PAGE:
2. DENIES this motion to amend judgment to the extent the Urantia Foundation seeks an amendment stating the judgment of invalidity does not affect copyrights held on translations and other derivative works; and

3. GRANTS the motion to amend judgment to the extent the judgment should be amended to state that only the United States registered copyright renewal (No. RE-384) has been held invalid and unenforceable.

A judgment in accordance with this order shall issue forthwith,

ENTERED this 14th day of August, 2001.

LEE R. WEST
UNITED STATES DISTRICT JUDGE


United States District Court

Western District of Oklahoma

Notice of Order or Judgments
Fed R. Civ. P. 77 (d)

Date/Time: Tuesday, Aug 14, 2001 06:32PM

To:  ROSS A PLOURDE
MCAFEE & TAFT

Re: 5:00-CV-8085, DOC: 219, QUE ID: 38212

IN THE UNITED STATES DISTRICT COURT FOR THE WESTERN DISTRICT OF OKLAHOMA

MICHAEL FOUNDATION, INC.,
a Foreign Corporation,
Plaintiff and Defendant-in-Counterclaim,

v.

URANTIA FOUNDATION,
an Illinois Charitable Trust,
Defendant and Counterclaimant,

-AND-

URANTIA FOUNDATION,
Counterclaimant and Third Party Plaintiff,

v.

HARRY McMULLAN III,
a citizen of Oklahoma,
Third Party Defendant,

and MICHAEL FOUNDATION, INC.,
a Foreign Corporation,
Defendant- in-Counterclaim.

Case No. CIV-00-885-W

ORDER

Before the Court is Urantia Foundation's Motion for Judgment Notwithstanding Verdict filed on
July 6, 2001. The motion seeks to have the Court to set aside the verdict and enter judgment as a matter of law in favor of Urantia Foundation. Michael Foundation Inc. ("Michael Foundation") opposes the motion and filed an opposition brief on August 3, 2001.

This matter was tried before a jury in June, 2001. At the close of the evidence, each party moved for judgment as a matter of law in their favor. All such motions were denied at that time. The case was submitted to the Jury and a verdict was duly rendered. The Jury found that the copyright held by Urantia Foundation on The Urantia Book was invalid; the Jury also found against Urantia Foundation on both its claim of copyright infringement against Michael Foundation and its claim of contributory copyright infringement against Harry McMullan, III ("McMullan"). The Court entered judgment in this case on June 21, 2001.

Urantia Foundation's current motion is made pursuant to Fed R. Civ. P. 50(b). Rule 50(b) allows a party who has previously moved for judgment as a matter of law at the close of the evidence to renew its motion within ten days after entry of judgment. Judgment as a matter of law is appropriate "only if the evidence points but one way and is susceptible to no reasonable inferences which may support the opposing party's position." Tyler v. RE/MAX Mountain States, Inc., 232 F.3d 808, 812 (10th Cir. 2000) (citing Finley v.
United States, 82 F.3d 966, 968 (10th Cir. 1996)). In reviewing the motion, a court must review all the evidence in the record, construe the evidence and inferences most favorably to the nonmoving party, and refrain from making credibility determinations and weighing evidence. Reeves v. Sanderson Plumbing Prod., Inc., 530 U.S. 133, 150 (2000).

Urantia Foundation makes two main arguments. Urantia Foundation's first argument is that, as a matter of law, The Urantia Book is a commissioned work. In arguing that The Urantia Book is a commissioned work, Urantia Foundation argues that The Urantia Book meets the test for a commissioned work because 1) it was created at the insistence and expense of the Contact Commission, 2) the Contact Commission had the right to control and supervise the creation of the work, and 3) Urantia Foundation had registered the copyright. In addition, Urantia Foundation asserts that Michael Foundation and McMullan failed to show that the Subject intended to retain rights in the works and that the destruction of the original manuscripts does not refute the existence of a commissioning relationship.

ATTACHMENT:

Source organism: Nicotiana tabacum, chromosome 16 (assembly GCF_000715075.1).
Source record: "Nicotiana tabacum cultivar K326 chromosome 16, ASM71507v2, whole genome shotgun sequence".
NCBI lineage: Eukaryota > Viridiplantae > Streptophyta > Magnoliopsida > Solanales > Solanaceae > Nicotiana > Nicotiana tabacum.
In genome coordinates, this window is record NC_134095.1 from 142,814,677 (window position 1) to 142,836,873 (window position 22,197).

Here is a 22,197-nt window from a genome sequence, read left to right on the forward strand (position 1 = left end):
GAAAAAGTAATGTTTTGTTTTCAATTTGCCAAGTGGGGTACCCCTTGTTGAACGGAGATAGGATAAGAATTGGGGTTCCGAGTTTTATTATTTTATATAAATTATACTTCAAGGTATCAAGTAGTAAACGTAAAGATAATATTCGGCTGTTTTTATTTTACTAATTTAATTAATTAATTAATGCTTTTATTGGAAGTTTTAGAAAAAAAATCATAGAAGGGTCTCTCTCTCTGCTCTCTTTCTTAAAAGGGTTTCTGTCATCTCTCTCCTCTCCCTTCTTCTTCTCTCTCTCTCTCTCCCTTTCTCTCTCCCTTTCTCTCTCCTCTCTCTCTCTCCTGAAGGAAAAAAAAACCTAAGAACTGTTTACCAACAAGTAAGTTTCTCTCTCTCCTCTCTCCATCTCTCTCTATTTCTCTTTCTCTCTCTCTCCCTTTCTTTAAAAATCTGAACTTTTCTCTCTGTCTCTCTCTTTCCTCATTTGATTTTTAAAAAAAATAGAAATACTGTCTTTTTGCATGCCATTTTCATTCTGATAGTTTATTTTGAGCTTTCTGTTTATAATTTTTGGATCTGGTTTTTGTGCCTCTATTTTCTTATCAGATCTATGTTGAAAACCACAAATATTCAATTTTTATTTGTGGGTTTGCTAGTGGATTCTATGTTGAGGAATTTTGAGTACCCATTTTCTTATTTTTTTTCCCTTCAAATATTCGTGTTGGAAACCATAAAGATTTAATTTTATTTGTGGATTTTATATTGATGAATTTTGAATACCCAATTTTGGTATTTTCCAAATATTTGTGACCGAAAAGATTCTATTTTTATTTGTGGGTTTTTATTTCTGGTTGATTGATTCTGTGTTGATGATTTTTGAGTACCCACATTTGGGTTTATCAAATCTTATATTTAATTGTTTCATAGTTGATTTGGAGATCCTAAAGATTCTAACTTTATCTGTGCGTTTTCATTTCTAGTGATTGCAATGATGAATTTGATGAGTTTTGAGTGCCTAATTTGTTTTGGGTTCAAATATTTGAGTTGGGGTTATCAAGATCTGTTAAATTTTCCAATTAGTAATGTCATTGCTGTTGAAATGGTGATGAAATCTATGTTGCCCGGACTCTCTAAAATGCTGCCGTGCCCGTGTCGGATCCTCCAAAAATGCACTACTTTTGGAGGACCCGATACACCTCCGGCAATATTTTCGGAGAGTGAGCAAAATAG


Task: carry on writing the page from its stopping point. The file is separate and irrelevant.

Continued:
The Court addresses each of issues relating to a commissioned work in turn. In addressing Urantia Foundation's insistence and expense argument, Michael Foundation argues that a wealth of evidence was presented at trial to show that the Subject was the one who initiated the Urantia Papers and that the Contact Commission did little to fund the original creation of the work. Specifically, the Subject was not compensated for his role in creating The Urantia Book. While payment is not the determinative factor in determining whether a commissioning relationship exists, it is a factor that is closely examined. See e.g., Forward v. Thorogood, 985 F.2d 604, 606 (1st Cir. 1993)

As to the issue of control, Michael Foundation argues that the evidence presented at trial shows that the Contact Commission exercised no actual control over the creation process. Specifically, evidence was presented to show that while the Contact Commission asked questions of the Subject, it had no control as to I ) how the questions were answered or 2) the format of the responses. Urantia Foundation argues that the test is not whether the Contact Commission exercised control, but whether it had the right to exercise control.
Murray v. Gelderman, 566 F.2d 1307, 1310 (5th Cir. 1978). The Court finds that even if the evidence is examined under the Murray test, there is sufficient evidence to support a conclusion that the Contact Commission could not exercise control over the process.